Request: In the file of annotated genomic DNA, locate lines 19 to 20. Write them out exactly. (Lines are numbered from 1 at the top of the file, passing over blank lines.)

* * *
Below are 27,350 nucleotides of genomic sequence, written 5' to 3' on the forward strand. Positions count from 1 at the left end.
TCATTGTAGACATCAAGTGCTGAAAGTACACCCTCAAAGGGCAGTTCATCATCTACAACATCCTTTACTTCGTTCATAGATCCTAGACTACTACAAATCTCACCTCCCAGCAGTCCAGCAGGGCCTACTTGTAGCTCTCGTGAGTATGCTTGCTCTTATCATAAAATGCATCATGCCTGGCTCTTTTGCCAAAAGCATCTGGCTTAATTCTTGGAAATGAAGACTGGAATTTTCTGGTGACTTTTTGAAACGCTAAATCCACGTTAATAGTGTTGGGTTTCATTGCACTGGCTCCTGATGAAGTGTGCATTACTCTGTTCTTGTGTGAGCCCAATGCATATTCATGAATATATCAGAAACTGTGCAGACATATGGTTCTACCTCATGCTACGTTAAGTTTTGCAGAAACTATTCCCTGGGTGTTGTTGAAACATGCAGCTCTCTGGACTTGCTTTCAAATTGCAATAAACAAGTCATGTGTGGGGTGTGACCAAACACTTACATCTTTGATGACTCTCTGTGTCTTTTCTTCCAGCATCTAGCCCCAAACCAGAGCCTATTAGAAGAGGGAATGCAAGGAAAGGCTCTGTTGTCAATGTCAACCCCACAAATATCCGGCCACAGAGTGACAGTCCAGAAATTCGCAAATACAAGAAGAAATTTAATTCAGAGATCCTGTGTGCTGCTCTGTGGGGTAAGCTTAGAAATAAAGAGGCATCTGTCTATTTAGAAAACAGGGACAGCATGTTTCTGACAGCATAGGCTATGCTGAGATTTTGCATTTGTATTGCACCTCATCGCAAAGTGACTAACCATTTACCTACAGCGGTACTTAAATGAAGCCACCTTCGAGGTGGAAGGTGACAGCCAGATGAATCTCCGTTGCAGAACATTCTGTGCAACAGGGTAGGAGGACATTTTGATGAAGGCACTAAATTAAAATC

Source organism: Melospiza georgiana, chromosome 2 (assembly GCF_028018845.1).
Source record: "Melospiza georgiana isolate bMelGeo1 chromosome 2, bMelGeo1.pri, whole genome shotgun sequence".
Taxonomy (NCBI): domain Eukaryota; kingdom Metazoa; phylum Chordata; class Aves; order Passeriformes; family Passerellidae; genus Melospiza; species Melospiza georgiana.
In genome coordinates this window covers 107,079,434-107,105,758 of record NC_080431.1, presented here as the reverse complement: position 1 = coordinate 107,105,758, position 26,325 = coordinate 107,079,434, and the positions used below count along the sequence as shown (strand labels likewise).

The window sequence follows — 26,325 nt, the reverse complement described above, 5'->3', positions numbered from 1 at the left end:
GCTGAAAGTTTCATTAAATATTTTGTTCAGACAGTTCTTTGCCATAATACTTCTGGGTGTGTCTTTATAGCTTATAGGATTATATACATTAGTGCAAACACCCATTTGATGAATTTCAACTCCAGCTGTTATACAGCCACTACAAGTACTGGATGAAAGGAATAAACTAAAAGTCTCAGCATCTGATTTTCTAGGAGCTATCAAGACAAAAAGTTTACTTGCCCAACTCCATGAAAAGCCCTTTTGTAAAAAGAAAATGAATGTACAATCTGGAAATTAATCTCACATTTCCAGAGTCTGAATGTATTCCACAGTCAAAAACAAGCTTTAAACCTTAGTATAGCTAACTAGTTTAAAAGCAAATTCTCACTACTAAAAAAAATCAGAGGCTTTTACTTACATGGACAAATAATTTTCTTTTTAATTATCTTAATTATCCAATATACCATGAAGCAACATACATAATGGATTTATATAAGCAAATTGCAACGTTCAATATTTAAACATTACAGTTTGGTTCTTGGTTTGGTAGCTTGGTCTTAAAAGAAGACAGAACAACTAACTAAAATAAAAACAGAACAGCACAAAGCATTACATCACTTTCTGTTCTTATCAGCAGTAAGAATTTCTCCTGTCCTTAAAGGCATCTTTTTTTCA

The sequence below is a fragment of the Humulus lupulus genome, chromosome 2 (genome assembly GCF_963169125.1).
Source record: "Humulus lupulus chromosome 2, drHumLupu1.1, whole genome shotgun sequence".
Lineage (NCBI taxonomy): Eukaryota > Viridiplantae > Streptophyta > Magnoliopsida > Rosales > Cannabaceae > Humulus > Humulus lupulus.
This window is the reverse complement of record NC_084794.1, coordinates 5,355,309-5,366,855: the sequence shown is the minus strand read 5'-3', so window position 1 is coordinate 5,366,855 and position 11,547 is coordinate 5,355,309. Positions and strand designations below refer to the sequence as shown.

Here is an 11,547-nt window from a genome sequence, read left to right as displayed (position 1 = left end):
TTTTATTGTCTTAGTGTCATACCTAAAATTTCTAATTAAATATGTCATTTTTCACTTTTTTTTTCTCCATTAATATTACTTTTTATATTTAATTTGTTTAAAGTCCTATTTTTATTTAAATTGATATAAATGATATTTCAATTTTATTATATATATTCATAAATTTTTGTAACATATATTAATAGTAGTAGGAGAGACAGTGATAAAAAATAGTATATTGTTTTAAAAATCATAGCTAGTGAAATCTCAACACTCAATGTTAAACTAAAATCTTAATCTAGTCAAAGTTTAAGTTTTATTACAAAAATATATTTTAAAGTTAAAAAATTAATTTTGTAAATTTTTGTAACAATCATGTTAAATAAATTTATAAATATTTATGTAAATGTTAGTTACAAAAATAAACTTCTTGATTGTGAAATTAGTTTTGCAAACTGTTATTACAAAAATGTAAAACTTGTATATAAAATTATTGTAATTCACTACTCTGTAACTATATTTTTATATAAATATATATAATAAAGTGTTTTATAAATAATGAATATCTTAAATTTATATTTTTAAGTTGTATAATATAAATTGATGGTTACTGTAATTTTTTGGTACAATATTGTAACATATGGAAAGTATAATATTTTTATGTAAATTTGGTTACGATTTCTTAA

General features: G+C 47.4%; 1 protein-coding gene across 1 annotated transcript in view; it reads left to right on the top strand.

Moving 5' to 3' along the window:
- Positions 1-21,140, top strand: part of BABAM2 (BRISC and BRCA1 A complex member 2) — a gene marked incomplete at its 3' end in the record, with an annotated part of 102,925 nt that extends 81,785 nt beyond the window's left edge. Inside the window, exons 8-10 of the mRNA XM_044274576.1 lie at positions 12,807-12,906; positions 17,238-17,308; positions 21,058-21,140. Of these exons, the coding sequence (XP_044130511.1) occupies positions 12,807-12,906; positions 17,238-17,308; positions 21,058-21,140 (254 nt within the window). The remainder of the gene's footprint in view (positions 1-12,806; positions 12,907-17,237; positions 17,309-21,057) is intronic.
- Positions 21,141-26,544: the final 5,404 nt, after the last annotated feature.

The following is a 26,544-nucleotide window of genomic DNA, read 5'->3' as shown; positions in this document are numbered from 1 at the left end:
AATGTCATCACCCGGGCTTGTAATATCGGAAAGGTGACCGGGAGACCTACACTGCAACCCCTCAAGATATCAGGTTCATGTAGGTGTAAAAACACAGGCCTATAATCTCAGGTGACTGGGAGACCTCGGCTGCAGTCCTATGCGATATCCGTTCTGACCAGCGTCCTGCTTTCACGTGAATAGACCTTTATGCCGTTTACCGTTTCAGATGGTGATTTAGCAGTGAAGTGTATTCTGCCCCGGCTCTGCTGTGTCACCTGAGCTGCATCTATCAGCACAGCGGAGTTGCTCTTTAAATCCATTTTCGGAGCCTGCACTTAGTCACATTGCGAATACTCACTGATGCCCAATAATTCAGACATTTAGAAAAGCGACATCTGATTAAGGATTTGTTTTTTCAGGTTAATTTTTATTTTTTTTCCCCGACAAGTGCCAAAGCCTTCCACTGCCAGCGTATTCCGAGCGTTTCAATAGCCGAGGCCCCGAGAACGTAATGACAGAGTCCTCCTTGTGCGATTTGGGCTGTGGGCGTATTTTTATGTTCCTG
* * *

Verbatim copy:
The following is a 26,544-nucleotide window of genomic DNA, read 5'->3' as shown; positions in this document are numbered from 1 at the left end:
AATGTCATCACCCGGGCTTGTAATATCGGAAAGGTGACCGGGAGACCTACACTGCAACCCCTCAAGATATCAGGTTCATGTAGGTGTAAAAACACAGGCCTATAATCTCAGGTGACTGGGAGACCTCGGCTGCAGTCCTATGCGATATCCGTTCTGACCAGCGTCCTGCTTTCACGTGAATAGACCTTTATGCCGTTTACCGTTTCAGATGGTGATTTAGCAGTGAAGTGTATTCTGCCCCGGCTCTGCTGTGTCACCTGAGCTGCATCTATCAGCACAGCGGAGTTGCTCTTTAAATCCATTTTCGGAGCCTGCACTTAGTCACATTGCGAATACTCACTGATGCCCAATAATTCAGACATTTAGAAAAGCGACATCTGATTAAGGATTTGTTTTTTCAGGTTAATTTTTATTTTTTTTCCCCGACAAGTGCCAAAGCCTTCCACTGCCAGCGTATTCCGAGCGTTTCAATAGCCGAGGCCCCGAGAACGTAATGACAGAGTCCTCCTTGTGCGATTTGGGCTGTGGGCGTATTTTTATGTTCCTG